Bob Dylan and Contract Theory

As excited as many are about an American folk/rock singer composer winning the Nobel Prize for Literature, the economic prize is also worthy of mention here. First though, my favorite song lyrics of Mr. Dylan:

I ain’t gonna work on Maggie’s farm no more
No, I ain’t gonna work on Maggie’s farm no more
Well, I wake in the morning
Fold my hands and pray for rain
I got a head full of ideas
That are drivin’ me insane
It’s a shame the way she makes me scrub the floor
I ain’t gonna work on Maggie’s farm no more

I ain’t gonna work for Maggie’s brother no more
No, I ain’t gonna work for Maggie’s brother no more
Well, he hands you a nickel
He hands you a dime
He asks you with a grin
If you’re havin’ a good time
Then he fines you every time you slam the door
I ain’t gonna work for Maggie’s brother no more

I ain’t gonna work for Maggie’s pa no more
No, I ain’t gonna work for Maggie’s pa no more
Well, he puts his cigar
Out in your face just for kicks
His bedroom window
It is made out of bricks
The National Guard stands around his door
Ah, I ain’t gonna work for Maggie’s pa no more

I ain’t gonna work for Maggie’s ma no more
No, I ain’t gonna work for Maggie’s ma no more
Well, she talks to all the servants
About man and God and law
Everybody says
She’s the brains behind Pa
She’s sixty eight, but she says she’s fifty four
I ain’t gonna work for Maggie’s ma no more

Many of Dylan’s interpreters suggest this is a criticism of capitalism or of the military industrial complex. That actually leads us to a chat about the economic prize this year, given to Oliver Hart and Bengt Holmström for their contributions to contract theory. (Disclaimer: not only am I not an economist or a lawyer, my understanding of these theories is very casual and centered on my community organizing work. I may over or understate many of these theories and will always edit when better information comes my way. Feel free to add to my knowledge via email as needed.)

Contract theory focuses on the relationship between the parties in a contract, especially those which are asymmetrical in terms of how much information each side has access. The world contains scads of examples of information asymmetry: citizens and media, citizens and police or the military, employees-employers, consumers and technology providers etc. When one party has access to more information than the other, the fairness of the contract should be questioned. The other contract issue relevant to markets and farmers is what are called incomplete contracts. This covers the likelihood that a contract in present time cannot always cover every possible outcome and so often must be renegotiated at some time; in th, t case it is possible that renegotiation can go off the rails because of lack of trust.

In many ways, these scenarios describe much of what drove farmers and their advocates to the creation of the alternative food and farming movement.  The desire for fairness and trust for both producers and for eaters led to transparency being one our chief indicators of success and in keeping the heart of our movement in direct marketing channels which offer simple ways to create fairness. But even within those models, there can be an information asymmetry. For example, some farmers markets have created systems where information only flows from vendor to market and not the other way around. In others, vendors cling to systems that ask little of them as far as information sharing with the market. One way to gauge whether this is an unequal contract is at the time that the agreement is being changed.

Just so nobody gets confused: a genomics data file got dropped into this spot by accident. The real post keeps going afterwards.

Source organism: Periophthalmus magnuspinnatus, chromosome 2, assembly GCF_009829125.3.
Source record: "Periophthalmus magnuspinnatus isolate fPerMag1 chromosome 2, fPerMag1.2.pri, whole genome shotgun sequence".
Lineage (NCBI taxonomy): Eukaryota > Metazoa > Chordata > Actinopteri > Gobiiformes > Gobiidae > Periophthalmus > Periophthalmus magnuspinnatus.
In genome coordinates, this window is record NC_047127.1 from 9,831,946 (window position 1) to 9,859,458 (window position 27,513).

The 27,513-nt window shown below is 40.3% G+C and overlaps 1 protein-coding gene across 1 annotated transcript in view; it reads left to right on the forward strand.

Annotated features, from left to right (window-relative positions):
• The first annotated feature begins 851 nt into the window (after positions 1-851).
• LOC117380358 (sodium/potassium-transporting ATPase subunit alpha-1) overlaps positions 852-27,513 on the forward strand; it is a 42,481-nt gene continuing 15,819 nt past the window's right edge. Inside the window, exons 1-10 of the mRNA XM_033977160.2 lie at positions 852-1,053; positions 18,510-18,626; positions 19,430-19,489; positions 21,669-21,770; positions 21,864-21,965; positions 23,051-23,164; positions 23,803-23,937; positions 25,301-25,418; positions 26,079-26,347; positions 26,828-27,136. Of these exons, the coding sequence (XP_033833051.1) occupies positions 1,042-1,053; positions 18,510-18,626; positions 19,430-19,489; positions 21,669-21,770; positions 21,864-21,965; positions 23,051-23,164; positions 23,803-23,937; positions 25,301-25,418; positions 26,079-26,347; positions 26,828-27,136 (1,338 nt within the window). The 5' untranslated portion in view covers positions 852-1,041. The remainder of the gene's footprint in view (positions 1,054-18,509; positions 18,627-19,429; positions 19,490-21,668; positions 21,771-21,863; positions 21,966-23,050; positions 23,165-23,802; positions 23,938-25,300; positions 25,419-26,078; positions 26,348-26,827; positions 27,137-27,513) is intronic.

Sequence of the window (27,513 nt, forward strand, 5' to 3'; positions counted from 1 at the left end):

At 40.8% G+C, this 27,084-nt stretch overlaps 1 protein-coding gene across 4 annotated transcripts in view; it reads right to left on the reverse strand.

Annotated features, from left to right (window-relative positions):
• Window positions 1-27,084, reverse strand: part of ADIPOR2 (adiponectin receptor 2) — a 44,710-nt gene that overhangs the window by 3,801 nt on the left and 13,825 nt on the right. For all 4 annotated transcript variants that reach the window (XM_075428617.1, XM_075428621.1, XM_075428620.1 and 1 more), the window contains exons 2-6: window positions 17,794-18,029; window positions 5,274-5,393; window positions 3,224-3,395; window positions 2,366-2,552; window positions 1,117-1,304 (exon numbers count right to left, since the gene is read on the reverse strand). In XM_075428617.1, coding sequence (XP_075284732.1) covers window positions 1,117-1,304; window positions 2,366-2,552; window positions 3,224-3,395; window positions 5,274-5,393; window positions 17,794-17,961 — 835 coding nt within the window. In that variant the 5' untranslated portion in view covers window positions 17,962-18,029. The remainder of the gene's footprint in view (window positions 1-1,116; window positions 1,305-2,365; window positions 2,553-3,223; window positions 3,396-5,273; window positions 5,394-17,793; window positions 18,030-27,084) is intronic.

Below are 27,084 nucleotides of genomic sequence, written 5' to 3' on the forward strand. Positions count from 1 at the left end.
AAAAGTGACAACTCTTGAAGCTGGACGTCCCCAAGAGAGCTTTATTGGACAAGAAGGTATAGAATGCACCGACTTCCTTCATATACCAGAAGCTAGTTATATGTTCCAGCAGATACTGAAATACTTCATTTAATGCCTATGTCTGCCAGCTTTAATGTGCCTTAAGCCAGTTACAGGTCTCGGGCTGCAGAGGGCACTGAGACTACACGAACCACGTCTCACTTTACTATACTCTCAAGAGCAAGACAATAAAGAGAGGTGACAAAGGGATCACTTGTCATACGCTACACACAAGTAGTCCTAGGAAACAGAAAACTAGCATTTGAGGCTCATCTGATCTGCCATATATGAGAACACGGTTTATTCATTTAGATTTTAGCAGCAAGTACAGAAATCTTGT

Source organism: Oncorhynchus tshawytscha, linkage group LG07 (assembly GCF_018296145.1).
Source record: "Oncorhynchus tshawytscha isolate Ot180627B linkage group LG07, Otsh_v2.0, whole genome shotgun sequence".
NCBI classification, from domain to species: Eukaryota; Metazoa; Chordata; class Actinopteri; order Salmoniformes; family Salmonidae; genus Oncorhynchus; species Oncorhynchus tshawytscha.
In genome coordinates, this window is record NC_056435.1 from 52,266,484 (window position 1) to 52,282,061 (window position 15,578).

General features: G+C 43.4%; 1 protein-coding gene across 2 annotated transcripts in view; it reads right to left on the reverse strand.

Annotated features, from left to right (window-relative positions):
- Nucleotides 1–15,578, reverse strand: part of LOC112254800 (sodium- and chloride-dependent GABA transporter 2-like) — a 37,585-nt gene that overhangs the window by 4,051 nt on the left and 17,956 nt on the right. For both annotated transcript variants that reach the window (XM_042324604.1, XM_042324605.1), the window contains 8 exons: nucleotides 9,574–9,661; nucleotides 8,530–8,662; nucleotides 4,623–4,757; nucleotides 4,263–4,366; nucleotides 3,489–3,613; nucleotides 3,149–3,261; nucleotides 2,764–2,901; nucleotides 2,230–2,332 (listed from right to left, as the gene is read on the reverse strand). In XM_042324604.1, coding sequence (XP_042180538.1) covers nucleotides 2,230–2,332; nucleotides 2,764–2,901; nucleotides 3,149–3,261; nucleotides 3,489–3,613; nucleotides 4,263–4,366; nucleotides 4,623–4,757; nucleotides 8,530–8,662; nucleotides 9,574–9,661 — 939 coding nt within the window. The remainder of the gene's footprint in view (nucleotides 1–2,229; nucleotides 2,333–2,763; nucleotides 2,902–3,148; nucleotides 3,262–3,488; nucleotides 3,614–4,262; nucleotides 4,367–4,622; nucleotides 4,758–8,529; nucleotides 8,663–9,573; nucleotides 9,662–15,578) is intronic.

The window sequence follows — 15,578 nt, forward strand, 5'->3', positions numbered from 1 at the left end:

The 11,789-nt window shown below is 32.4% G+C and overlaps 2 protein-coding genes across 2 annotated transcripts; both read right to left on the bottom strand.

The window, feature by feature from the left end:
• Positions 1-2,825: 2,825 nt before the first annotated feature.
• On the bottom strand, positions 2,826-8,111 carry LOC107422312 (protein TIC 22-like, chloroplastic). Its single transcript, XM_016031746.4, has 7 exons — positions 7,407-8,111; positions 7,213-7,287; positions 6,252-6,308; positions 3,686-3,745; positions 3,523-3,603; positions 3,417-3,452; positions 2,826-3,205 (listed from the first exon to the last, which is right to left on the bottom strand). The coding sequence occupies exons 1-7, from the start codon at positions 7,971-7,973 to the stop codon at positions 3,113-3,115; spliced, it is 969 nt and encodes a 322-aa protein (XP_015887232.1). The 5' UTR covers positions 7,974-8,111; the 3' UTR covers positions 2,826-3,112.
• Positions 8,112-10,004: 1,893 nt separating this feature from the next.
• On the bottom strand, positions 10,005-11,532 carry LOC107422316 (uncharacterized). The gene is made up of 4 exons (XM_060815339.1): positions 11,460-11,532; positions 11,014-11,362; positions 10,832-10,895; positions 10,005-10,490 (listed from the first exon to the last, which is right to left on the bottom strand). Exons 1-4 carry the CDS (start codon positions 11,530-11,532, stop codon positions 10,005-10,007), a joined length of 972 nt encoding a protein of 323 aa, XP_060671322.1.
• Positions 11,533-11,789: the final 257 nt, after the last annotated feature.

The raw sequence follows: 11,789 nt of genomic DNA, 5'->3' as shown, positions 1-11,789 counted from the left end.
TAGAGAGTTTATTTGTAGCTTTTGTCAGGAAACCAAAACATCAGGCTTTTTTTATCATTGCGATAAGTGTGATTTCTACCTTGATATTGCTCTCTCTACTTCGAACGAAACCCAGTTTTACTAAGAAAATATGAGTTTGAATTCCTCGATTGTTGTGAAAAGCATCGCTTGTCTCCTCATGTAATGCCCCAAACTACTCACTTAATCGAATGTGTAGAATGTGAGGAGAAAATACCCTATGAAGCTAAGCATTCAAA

Still, the very nature of the mutual dependency and face to face nature of farmers markets and their vendors can usually correct these small imbalances. Same goes for other type of direct marketing contracts, especially CSAs which began as simple contractual relationships between producers and eaters for a single season and a single farm. More recently, some CSA relationships have become imbalanced: like when a farmer offers a member a credit for a bad season, even though the contract in a CSA explicitly states that the shopper loses their investment if the crop fails. Or, when a CSA farmer begins to morph into an aggregator of goods from nearby farms and cottage industry producers without creating a updated contract with their shoppers that outlines the new rules of bringing those goods to the shopper.

However, the concern over unfair contracts really “scales up”  when systems move into intermediate (back door or bin sales) and wholesale (middle-man or pallet sales) contracts. Here, I’ll focus on intermediate sales, as wholesale sales are a whole other kettle of fish and in most cases, are beyond the capacity or interest of small family farms. (The reason for that is that few of those systems have really changed anything about their purchasing policies or their regulations for small farms, and so the costs and risk are all on the side of the farmer still.)

The hope is still that restaurant owners and wholesale buyers will build contracts with producers with the same transparency and information sharing as those in the direct marketing sector, but often that has not been the case. The key to mutually beneficial agreements on all levels of our food work relies on building contextual contracts and incentivizing them for all  involved. What are the main benefits for a producer to sell at a  lower cost to a chef? Well, two might be consecutive, consistent sales and the ease in delivery (meaning the farmer can deliver when most convenient to him or her and get quick payment), and yet rarely are these benefits described in agreements for most of our producers when they sell at these levels. What is the main benefit for the buyer? Often it is the quality of the product or the name recognition of the producer attached to the goods and yet rarely are those benefits understood and outlined in these agreements.